Wilder (in "Pioneer Girl" and in her MS drafts) has given us some interesting retellings and reshapings of family lore. Rose, in her novels and some of her stories (but not OLD HOME TOWN) has given us other reshapings of Ingalls lore. I find their differences fascinating--and revealing. But I couldn't begin to judge which of the women was more "balanced" or why that matters.

  20. Leigh Lundin, that's a helpful observation. Our problem with the Wilder/Lane materials is that everything that is published (except for THE FIRST FOUR YEARS) came through Rose's typewriter. So it's very hard to see Laura's work until you go back to the manuscripts themselves. (It's as if Ciardi ran Sayers' translations through his typewriter and that's what got published.)

  21. Oh, I agree that family stories are family stories, and belong to all. But at the same time, I believe there is a difference between "lore" - like my Great Aunt who supposedly buried her dogs in the basement in roasting pans (enough time passed between then and now to make it questionable as to the truth, because that Great Aunt was pretty crazy and almost anything was believable of her) - and my mother's life before me, such as the time she walked the railroad tracks back home from her first, disastrous marriage. Now I feel free to use both in my writing (and used the GA in "The Four Roasters"), but I also feel that, if and when I use my mother's history, then I need to somehow acknowledge this was her story. Anything, of course, that I directly shared in is mine as well as hers, and no problem in telling it. It's a subtle distinction, and it's just mine. I'm not trying to impose it on anyone else.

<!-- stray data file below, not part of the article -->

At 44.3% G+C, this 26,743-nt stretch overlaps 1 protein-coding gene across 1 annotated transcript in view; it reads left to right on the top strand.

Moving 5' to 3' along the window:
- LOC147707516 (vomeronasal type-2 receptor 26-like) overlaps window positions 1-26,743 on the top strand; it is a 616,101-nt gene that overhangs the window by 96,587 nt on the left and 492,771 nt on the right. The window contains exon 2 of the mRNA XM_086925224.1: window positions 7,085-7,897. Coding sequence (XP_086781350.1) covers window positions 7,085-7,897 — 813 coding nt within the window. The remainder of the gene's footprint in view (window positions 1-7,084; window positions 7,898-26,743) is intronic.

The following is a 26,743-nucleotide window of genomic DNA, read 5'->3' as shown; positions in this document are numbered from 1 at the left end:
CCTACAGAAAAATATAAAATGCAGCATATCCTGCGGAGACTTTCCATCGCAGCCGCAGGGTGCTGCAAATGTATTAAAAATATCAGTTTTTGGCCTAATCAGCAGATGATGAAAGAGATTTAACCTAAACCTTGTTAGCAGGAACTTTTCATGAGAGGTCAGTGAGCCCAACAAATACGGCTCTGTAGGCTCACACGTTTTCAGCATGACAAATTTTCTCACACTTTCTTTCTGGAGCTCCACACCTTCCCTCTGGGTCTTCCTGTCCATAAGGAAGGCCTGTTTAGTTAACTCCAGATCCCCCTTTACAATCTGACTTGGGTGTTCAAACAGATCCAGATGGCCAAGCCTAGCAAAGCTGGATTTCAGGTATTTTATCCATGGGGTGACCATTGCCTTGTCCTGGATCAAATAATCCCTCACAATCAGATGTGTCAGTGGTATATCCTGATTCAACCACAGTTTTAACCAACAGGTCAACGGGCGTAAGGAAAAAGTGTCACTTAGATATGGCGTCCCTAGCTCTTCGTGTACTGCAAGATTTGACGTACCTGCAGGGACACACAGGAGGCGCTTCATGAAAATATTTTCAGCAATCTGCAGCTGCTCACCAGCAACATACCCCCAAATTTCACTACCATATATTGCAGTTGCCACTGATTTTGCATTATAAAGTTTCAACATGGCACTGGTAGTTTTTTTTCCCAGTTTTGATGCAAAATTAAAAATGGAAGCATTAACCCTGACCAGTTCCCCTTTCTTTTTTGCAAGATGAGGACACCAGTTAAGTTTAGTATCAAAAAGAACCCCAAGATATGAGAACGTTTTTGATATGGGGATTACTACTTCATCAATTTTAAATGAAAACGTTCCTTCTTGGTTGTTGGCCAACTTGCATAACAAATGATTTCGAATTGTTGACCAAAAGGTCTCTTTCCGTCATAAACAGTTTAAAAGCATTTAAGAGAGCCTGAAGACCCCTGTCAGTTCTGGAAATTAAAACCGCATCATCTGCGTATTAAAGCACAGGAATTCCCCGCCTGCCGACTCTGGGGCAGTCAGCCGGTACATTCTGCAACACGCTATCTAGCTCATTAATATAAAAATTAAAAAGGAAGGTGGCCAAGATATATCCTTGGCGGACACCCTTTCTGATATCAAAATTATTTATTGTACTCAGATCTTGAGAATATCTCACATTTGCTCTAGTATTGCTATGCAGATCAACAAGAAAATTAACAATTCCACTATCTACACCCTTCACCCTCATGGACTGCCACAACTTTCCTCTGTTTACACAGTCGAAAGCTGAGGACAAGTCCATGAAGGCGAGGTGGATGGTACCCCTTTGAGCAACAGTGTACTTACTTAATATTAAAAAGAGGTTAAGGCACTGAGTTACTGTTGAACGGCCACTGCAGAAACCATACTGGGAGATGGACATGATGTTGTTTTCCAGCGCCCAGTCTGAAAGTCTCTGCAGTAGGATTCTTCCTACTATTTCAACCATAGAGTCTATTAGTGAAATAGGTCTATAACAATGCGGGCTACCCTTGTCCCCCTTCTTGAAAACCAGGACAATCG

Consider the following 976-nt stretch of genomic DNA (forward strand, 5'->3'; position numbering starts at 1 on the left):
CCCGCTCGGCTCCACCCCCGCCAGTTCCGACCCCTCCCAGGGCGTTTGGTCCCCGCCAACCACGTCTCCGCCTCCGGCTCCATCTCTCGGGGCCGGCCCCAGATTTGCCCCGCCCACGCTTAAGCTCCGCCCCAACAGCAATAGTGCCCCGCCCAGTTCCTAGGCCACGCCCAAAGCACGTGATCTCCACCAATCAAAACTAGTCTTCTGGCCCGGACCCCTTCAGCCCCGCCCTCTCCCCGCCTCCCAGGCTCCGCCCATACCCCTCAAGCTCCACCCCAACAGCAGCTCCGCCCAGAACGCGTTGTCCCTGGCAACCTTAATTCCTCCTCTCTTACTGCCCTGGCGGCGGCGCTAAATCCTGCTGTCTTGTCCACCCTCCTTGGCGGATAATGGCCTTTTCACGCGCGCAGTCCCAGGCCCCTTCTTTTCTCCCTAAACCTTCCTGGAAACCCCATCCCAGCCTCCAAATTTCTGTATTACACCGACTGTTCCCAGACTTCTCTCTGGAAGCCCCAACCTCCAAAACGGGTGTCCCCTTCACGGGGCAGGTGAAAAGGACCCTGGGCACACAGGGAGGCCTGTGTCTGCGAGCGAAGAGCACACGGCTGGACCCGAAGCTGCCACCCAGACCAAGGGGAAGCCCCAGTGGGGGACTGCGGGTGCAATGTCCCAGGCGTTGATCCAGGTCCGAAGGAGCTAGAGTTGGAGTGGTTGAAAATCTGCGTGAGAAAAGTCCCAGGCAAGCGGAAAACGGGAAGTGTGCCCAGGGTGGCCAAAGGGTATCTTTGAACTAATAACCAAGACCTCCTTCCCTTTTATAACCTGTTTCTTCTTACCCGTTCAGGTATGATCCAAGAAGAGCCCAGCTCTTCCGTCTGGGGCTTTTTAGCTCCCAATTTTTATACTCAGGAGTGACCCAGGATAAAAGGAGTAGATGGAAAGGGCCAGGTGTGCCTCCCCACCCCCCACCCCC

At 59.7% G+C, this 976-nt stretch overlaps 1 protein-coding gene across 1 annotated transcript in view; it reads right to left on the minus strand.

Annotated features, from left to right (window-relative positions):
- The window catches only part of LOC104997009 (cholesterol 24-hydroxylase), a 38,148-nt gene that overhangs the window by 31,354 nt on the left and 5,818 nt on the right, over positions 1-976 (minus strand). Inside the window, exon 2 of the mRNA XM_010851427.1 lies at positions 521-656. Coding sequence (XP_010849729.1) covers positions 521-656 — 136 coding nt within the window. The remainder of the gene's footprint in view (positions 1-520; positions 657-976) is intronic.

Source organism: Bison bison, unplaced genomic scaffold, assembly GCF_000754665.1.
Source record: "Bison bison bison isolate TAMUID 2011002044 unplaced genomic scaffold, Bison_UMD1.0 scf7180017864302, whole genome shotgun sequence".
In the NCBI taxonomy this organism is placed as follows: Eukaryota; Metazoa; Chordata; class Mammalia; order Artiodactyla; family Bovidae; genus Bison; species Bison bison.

I said that about balance, because - and I plan to read your book - from what I have read before, including her own writings, Rose strikes me as always looking for a place of rest and content, which can only be found within. Whereas (and yes, she was ambitious, yes, she would have liked recognition for her writing) Laura seemed to have found that inner content.

  22. Eve, Rose & Laura divide up the material by audience. The LH books with Laura's name on them were for kids. Rose's work--novels and magazine fiction--was for adults. When Laura wrote The First Four Years, she wrote it for adults and Rose declined to do her usual rewrite. (Which is why it's not as satisfying as the LH books.)

  23. I don't believe this article. I know that there was some loose sentences written by Rose in her diary's but to say they are solid evidence is grappling. Also to say Laura or infer; that she was to ignorant, old, or isolated to write the books is cruel. I think Rose has a little involvement,after all she was very jealous of her mother. Rose was stuck up, and she had many questionable dealings and relationships. Why if Rose did so much of the writing on the LHOTP books did she rip off the idea for "Let The Hurricane Roar"? Laura's life is easily and simply tracable. Rose was cruel. She was manipulative she through her parents out of their home and gussied it up by saying she built them a new house, yet the minute she takes off from the boring Ozarks, so she thougt; the Wilders hastily move back into their home. I think the truth about Rose is the thing nobody has covered yet, just lame attempts. Many of those attempts have diminished Laura's abilities.